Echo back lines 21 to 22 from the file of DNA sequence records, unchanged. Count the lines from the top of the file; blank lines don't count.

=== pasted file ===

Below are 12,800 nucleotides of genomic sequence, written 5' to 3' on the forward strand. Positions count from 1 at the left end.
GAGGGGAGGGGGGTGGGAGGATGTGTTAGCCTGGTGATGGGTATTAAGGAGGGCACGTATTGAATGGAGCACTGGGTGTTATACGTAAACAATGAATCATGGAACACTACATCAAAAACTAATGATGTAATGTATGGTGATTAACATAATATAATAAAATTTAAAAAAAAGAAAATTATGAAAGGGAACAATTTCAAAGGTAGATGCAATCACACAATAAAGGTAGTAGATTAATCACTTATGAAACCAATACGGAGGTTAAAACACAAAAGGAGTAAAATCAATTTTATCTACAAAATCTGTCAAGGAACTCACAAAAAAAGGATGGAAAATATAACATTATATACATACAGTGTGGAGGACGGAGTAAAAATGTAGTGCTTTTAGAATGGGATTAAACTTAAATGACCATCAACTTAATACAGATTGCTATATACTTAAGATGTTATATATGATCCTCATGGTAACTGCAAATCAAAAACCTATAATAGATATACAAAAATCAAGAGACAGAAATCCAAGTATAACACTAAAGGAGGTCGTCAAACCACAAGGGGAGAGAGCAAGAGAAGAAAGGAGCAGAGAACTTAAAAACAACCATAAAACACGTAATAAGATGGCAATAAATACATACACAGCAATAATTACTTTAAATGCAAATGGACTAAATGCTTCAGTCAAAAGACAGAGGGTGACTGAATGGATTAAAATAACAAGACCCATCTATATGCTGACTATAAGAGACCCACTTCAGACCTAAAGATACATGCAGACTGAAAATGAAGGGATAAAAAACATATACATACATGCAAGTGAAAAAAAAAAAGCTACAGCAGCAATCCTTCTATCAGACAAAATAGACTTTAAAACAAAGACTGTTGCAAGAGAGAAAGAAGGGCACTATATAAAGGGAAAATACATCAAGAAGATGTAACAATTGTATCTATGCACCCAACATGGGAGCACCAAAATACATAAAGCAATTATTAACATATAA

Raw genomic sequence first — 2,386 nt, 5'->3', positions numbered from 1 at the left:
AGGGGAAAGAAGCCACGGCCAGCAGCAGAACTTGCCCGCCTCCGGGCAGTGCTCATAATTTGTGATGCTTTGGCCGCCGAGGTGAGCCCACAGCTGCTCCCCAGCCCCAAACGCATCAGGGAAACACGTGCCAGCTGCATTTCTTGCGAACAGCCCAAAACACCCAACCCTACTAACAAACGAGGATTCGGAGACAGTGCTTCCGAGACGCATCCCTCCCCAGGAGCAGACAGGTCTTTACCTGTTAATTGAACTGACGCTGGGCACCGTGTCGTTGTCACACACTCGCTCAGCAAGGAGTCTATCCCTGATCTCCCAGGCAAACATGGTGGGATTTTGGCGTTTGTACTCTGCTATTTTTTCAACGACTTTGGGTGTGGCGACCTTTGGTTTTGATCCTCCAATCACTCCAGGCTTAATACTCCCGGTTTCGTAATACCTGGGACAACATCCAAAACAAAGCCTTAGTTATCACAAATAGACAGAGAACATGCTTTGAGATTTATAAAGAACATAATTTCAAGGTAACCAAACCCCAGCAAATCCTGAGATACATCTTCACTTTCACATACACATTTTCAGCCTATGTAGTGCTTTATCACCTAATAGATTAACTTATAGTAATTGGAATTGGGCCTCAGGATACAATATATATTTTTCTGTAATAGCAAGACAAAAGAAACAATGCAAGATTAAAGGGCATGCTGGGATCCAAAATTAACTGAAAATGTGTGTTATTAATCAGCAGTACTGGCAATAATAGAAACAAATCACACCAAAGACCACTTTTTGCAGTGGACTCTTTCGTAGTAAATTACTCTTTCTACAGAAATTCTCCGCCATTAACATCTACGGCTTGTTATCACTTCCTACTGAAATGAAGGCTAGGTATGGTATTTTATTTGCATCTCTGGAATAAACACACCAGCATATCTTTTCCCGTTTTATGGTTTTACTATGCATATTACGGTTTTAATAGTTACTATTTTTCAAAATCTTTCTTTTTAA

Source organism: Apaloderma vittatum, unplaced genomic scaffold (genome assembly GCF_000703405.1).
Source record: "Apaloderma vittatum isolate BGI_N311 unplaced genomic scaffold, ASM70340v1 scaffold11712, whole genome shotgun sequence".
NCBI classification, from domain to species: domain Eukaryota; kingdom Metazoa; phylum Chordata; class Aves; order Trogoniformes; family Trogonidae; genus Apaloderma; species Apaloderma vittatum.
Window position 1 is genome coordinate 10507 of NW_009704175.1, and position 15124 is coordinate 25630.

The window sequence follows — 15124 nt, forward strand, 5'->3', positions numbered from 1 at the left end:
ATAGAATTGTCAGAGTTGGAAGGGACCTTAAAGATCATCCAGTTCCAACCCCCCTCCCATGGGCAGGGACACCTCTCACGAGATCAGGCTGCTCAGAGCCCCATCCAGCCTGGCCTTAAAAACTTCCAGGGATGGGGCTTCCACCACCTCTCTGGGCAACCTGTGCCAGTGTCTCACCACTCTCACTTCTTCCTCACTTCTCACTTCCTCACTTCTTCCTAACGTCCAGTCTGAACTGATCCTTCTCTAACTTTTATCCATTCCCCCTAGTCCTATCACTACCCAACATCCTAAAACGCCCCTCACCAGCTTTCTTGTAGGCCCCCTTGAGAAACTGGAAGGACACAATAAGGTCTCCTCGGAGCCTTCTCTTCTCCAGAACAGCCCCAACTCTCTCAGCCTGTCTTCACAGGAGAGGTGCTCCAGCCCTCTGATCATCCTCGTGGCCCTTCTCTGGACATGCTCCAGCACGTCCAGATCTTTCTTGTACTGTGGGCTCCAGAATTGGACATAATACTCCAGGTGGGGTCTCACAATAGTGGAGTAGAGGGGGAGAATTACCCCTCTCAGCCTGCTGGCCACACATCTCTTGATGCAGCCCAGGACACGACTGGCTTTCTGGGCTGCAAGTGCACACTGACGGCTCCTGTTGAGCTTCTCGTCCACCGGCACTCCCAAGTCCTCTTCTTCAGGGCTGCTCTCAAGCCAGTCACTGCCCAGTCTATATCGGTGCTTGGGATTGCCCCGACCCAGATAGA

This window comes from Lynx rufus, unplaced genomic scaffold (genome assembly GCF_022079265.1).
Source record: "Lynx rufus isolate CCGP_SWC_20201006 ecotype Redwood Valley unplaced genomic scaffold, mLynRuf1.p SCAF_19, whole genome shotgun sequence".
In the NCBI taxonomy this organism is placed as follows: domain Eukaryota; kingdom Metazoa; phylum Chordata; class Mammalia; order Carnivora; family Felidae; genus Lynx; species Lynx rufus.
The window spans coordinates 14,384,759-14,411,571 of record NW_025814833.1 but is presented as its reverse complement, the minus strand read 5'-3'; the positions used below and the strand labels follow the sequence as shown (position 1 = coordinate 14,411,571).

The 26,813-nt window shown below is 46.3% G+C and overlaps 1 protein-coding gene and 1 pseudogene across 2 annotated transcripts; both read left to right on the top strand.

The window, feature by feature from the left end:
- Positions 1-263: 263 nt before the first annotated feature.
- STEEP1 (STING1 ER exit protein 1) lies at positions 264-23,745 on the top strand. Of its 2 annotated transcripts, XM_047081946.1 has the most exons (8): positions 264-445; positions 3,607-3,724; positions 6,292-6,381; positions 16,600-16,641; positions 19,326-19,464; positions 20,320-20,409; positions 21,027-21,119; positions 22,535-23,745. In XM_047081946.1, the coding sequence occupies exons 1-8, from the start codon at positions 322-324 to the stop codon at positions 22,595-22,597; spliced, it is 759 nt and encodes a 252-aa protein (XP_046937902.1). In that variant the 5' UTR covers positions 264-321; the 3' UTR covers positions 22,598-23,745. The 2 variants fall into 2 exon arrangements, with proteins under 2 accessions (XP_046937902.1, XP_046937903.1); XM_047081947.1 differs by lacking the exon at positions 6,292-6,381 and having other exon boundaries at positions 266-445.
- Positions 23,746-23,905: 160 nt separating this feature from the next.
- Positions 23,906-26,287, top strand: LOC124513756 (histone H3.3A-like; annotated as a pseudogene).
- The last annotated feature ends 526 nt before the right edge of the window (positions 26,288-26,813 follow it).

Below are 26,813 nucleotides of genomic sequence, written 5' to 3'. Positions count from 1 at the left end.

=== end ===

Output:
- The last annotated feature ends 526 nt before the right edge of the window (positions 26,288-26,813 follow it).

Below are 26,813 nucleotides of genomic sequence, written 5' to 3'. Positions count from 1 at the left end.